In 1993 my daughter and I started a Stock Connection, a general interest rights managed stock agency that gave photographers a 75% share of sales. This was the highest royalty share available at that time. Later we found it necessary to reduce the royalty to 65%, but are still operating on that basis. Today we also represent some royalty-free, but the concentration is still in rights-managed sales. We represent a collection of more than 200,000 images from over 400 photographers.

We are on the verge of launching a new online information service – PhotoLicensingOptions – that will expand beyond stock photography and deal with the business side of photography and every possible way that photographers can earn money from the pictures they produce.

One of the hallmarks of my career is that it has been one of continuous re-invention.

Let’s get down to it; can people still make a living at stock?


NO -- with a few exceptions. (1) It may be possible if the photographer lives in Eastern Europe, various parts of Asia or other places where the cost of living is low. (2) If the photographer has very low expectations in terms of living standard. (3) If the photographer already has a large collection of imagery in distribution channels he can probably “make a living” for a while provided he cuts his costs and transitions into some other type of photography that guarantees a fixed fee for work produced. Gross stock revenue will decline. (4) And finally, many photographers will be able to supplement another income source with what they can earn from stock licensing, but they will not be able to support themselves on the income from stock licensing alone.

For photographers living and working in the U.S., I think it will be almost impossible to realize a profit from images produced now and going forward. The demand, even for microstock is leveling out or declining, and there is way too much over supply of every subject matter. The supply of good quality imagery will continue to grow at a much faster rate than it has. Prices will continue to fall. As a result no one will ever be able to earn as much as they earned in the past from stock photographs.

 Stock can be a supplement to other sources of income, but not a living.

There is a lot of speculation about “tablets” like the Kindle and the iPad possibly leading the way for more image use and therefore a possible boon to stock photo licensing. Do you have any thoughts on that?

The iPad, in particular, has the potential to become a widely used tool in the field of education. Currently, I believe worldwide licensing of stock photography for educational purposes totals something in the range of $350 million a year, but that figure is more likely to decline than grow as a result of the introduction of the iPad.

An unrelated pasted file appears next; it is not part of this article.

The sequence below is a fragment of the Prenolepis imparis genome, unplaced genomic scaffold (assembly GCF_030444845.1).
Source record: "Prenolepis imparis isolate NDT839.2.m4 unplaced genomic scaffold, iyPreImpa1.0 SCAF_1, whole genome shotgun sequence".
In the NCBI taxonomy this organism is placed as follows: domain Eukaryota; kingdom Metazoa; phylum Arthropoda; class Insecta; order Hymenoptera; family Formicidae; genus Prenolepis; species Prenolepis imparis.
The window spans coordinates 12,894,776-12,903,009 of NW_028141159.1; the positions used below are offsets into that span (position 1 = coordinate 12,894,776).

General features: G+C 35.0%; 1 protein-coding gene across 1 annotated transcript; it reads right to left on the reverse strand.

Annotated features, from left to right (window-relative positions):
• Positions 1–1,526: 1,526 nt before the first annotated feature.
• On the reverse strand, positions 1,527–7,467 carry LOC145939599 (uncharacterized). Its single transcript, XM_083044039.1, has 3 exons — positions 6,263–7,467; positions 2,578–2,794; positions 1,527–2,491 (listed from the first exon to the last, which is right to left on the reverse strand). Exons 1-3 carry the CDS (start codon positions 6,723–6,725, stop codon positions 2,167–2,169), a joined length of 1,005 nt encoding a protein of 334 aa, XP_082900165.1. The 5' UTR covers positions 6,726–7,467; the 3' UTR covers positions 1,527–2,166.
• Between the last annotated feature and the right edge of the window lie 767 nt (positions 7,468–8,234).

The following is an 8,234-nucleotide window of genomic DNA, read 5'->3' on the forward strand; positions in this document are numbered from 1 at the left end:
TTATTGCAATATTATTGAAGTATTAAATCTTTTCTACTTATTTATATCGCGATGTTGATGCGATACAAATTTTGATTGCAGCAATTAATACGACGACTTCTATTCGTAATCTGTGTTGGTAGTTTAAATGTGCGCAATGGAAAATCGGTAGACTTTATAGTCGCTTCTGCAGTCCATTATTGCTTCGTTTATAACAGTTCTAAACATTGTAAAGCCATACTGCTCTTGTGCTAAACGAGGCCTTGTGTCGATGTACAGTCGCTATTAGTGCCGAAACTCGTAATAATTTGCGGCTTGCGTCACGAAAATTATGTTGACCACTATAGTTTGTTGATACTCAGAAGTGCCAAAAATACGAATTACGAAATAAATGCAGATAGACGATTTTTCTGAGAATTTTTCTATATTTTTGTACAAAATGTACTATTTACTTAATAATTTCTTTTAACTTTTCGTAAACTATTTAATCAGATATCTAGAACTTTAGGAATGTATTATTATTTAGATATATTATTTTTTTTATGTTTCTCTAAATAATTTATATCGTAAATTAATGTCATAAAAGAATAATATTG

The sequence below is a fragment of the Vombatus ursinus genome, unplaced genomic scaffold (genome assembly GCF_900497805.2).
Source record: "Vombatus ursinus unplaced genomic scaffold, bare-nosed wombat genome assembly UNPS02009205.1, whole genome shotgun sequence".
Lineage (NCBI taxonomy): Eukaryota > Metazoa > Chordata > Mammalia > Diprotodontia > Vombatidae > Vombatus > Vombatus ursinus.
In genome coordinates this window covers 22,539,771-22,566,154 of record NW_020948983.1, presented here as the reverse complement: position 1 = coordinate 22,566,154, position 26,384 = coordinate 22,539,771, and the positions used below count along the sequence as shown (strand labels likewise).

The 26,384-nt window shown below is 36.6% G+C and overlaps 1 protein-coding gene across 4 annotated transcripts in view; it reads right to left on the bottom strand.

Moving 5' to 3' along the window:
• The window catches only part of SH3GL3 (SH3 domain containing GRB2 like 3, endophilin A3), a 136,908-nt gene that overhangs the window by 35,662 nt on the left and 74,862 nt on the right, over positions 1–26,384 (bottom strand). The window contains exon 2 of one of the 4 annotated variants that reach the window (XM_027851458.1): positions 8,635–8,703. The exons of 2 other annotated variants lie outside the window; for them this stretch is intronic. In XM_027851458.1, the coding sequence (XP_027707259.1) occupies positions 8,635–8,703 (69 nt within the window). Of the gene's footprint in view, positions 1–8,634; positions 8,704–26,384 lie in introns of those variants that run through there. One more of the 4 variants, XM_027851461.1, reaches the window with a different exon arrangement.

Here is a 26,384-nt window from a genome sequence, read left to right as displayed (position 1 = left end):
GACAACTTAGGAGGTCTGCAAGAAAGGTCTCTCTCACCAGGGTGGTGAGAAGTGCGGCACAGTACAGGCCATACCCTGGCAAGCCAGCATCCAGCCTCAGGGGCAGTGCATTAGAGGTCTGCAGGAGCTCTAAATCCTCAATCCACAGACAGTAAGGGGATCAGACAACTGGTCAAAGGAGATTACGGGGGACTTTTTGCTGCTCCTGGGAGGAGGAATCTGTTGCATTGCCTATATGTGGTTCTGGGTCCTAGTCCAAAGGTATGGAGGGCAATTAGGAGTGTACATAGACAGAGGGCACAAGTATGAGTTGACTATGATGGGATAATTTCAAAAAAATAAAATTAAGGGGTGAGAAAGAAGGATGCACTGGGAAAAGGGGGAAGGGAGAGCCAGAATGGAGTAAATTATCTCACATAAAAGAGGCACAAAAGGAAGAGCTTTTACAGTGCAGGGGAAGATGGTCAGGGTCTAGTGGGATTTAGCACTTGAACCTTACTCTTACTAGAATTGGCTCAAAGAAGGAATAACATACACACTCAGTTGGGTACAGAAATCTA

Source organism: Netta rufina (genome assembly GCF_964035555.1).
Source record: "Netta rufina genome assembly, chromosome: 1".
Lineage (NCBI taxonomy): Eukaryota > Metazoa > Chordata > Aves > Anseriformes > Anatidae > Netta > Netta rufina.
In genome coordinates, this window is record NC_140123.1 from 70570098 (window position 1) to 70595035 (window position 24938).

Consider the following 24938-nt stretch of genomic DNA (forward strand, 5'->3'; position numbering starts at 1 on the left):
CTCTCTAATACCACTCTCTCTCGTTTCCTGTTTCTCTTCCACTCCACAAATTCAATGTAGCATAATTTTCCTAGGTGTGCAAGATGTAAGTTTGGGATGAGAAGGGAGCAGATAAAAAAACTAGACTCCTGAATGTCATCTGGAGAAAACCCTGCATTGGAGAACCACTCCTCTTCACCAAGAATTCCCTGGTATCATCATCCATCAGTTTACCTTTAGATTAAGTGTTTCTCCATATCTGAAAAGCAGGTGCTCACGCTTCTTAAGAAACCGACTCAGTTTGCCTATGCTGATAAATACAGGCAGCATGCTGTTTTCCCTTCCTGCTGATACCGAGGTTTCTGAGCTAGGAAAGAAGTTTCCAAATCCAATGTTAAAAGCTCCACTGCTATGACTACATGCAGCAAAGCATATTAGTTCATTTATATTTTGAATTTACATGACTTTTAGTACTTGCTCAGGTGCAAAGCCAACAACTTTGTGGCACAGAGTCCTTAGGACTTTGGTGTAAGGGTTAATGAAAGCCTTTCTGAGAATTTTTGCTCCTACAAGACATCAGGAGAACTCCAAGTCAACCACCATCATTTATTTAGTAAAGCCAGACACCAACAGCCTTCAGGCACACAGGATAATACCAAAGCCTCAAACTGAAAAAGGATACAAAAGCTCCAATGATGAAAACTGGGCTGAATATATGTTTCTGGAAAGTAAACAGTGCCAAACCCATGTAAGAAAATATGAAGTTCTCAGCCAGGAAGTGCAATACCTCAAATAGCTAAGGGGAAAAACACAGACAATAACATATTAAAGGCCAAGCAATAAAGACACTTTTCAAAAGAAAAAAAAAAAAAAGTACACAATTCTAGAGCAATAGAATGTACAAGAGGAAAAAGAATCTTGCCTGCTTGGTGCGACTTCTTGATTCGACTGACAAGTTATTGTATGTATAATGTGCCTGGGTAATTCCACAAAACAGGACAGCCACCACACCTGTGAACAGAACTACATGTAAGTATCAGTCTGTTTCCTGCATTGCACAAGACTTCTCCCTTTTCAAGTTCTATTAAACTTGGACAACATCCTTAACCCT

A lot of images will be used on iPads, but that doesn’t mean professional photographers will be earning more from licensing rights to still images. For the past five years, at least, book publishers have added something like the following to their requests for rights to use a picture in a printed book.

The requests have included, “the right to publish the picture in an unlimited numbers of electronic uses on the Internet, or in any other electronic product now in existence or yet to be invented, for 10 years from the date of invoice.”

Most image sellers have been agreeing to these terms for little or no additional money. Consequently, the rights for most of those iPad educational uses in the next decade have already been given away. Getty Images has been a leader in this giveaway. Find a rights-managed image on their site and you may reproduce it inside a printed book in any size from postage stamp to double page spread and print an unlimited number of copies, for 7 years for $267. If you also want electronic rights for the same book and time period it is available for an additional $120. If you only want to use the image in an electronic book the price is $92 for 10 years. And because publishers tend to be large users of images Getty offers them much more favorable bulk deals.

The theory that there could be a “boom in stock photo licensing” assumes that publishers will continue to print all the books they are currently printing, plus the electronic versions for the iPad and Kindle.. However, I expect the use of printed books to decline rapidly as school systems switch from printed books to electronic. It is likely that professional photographers will lose many more sales than they gain.

For an analogy think of how the demand for right-managed and traditional royalty-free images has declined as microstock and the demand for it has grown. There are a lot more image users now, but the overall revenue from licensing rights to stock images has declined in the last few years. So in one sense there may be a “boom” in that more imagery will be used, but the implication of the question is “will there be a growth in revenue generated” and to that question the answer seems likely to be NO. In addition, the revenue that is generated will be spread among a much larger group of photographers with much more of it going to part timers and amateurs.

Interactive Electronic Whiteboards

The buzz word in delivering educational information today is “Interactive Electronic Whiteboards”. These systems normally include a computer with an Internet hookup, a video projector and a large white board on which the image on the computer screen is projected. The computer can be operated by touching the image on the whiteboard with either one’s finger or sometimes an infrared stylist. The user can write on the board with a colored stylist or fingertip and the information can be easily stored. In some applications students, each with their own personal computer, sit in a classroom, view the professor and the whiteboard at the front of the class, but also have all the information that appears on the whiteboard on their computers in front of them and can interact with each other and make and store their separate notes.